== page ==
With the third God Eater title is in the works, we just got God Eater Resurrection and God Eater 2 as HD remasters on the current gen systems to bridge the gap. How well does the original hold up after all these years and especially with the transition to home console systems?
God Eater Resurrection is an updated version of the original that brings not only enhanced graphics but also new story content and an additional combat feature called Predator Style. Also, all new weapons introduced in God Eater 2 and God Eater 2 Rage Burst have been added.
Graphically, God Eater Resurrection holds up pretty well for a PSP title, even better than the excellent Final Fantasy Type-0. The reason it holds up so well is not in small part because of its stylish character designs and anime-like aesthetics. And of course, the developers did a great job with enhancing textures and lighting. Additional effort was made to make the transition as smooth as possible. The voice acting is quite good as English dub was re-recorded for this release specifically, which is quite impressive for an HD remaster.
God Eater Resurrection comes a long way to ease you into its story and combat. Sometimes a bit too much, actually. But if you are a type of person that likes taking in things at a slower pace, it might be something you would definitely appreciate.
Set in a post-apocalyptic Earth, the game puts you in the shoes of a God Eater – the last line of defense against monsters called Aragami. These monsters are actually all single-cell organisms, that can’t be destroyed by any conventional means. That’s where God Eaters jump in with their special weapons – God Arcs that are bound to them. What is interesting is that these weapons are made of the same stuff Aragami are made of. The story has a ton of these kind of lore intricacies you will learn along your journey.
God Eater Burst’s gameplay is consisted of many bite-sized missions with occasional big bosses to spice things up. So you will be playing in short bursts, which is great on a handheld console, but if you are playing it on PlayStation 4 this can be a bit annoying as at times you will feel as if the mission ended before it even actually started. What is not helping is that most missions are capped to a maximum of 30 minutes.
That is not to say there isn’t enough depth to the combat as there are cool moves your character can pull off and a variety of weapon types of which you get to sample as early as the very beginning of the game. The most impressive feature of the game is the ability to devour Aragami with your God Arc, which sends you into Burst Mode giving you more speed, attack power and an ability to control Aragami Bullets. The game goes as far as to also have Bullet Editor where you can customize your bullets.
You can choose up to four characters to keep you company or as assistance on your missions, with additional two characters for support. You can do little to guide them as they mostly do their own thing, but are quite useful when you need to get revived or just as a simple distraction for the monsters.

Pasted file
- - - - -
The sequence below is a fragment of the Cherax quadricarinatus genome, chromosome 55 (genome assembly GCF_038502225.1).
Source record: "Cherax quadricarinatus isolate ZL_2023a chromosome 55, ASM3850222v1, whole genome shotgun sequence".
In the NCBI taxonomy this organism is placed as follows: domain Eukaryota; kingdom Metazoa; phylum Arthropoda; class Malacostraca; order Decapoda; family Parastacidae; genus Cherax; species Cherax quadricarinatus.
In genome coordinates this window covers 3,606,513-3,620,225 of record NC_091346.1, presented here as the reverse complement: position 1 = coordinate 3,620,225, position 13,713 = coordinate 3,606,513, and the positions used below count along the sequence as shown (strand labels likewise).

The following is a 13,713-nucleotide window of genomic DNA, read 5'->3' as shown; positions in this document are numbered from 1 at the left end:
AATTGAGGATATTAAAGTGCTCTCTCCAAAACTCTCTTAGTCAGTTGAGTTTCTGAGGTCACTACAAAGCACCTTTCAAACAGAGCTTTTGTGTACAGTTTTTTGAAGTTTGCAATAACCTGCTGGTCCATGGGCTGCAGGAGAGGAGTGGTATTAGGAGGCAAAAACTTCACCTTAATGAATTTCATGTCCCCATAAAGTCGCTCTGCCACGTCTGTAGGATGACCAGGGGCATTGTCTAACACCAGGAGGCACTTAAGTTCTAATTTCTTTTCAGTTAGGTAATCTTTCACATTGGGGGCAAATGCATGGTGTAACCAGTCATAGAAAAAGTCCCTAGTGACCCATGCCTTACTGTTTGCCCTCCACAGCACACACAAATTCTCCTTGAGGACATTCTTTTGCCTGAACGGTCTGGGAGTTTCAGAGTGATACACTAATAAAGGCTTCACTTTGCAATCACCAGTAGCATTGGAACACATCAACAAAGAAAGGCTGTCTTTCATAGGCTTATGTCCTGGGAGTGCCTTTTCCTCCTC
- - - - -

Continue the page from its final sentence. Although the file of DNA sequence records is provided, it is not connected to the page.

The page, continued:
Monsters can be quite tough and will go through couple of behavioral stages. First off they will act aggressive, but after sustaining enough damage they will become submissive and flee from the battlefield. This is where you need to adjust your strategy to a more aggressive style where you will try to overrun the monster with your unstoppable barrage. Monsters have their weak points which you will notice by attacking their various parts. Make sure you hit them hard to quickly submit the monster and get more goodies as a reward.
After playing through a couple of missions, gameplay can get repetitive, but what kept me going was a story that went much more intriguing than expected. I wouldn’t like to spoil a lot of it, but an important character goes missing and you get a very important position in the organization, and from there on more twists and turns keep the story going. Not to mention that dramatic moments have been done pretty well, unlike in most video-games.
But that doesn’t mean the game doesn’t succeed in occasionally putting you on the edge of your seat. After successfully completing a difficult mission there is a chance an urgent mission might come along. When that happens you either have to take it or lose the chance of ever getting it again. No pressure, right?
The cast is enjoyable and you even get a bit of interaction with the characters depending on who you take to missions and which upgrades you pick. There is a ton of weapons to choose from and if that is not enough for you there is an extensive crafting system in the game.
While God Eater Resurrection can’t mask its PSP roots, it is an enjoyable title worth looking into if you are a newcomer or fan of the series alike and just can’t wait for the long awaited third installment. If you are a looking for a Monster Hunter-esque game on the PS4, God Eater Resurrection might be just the thing you were waiting for.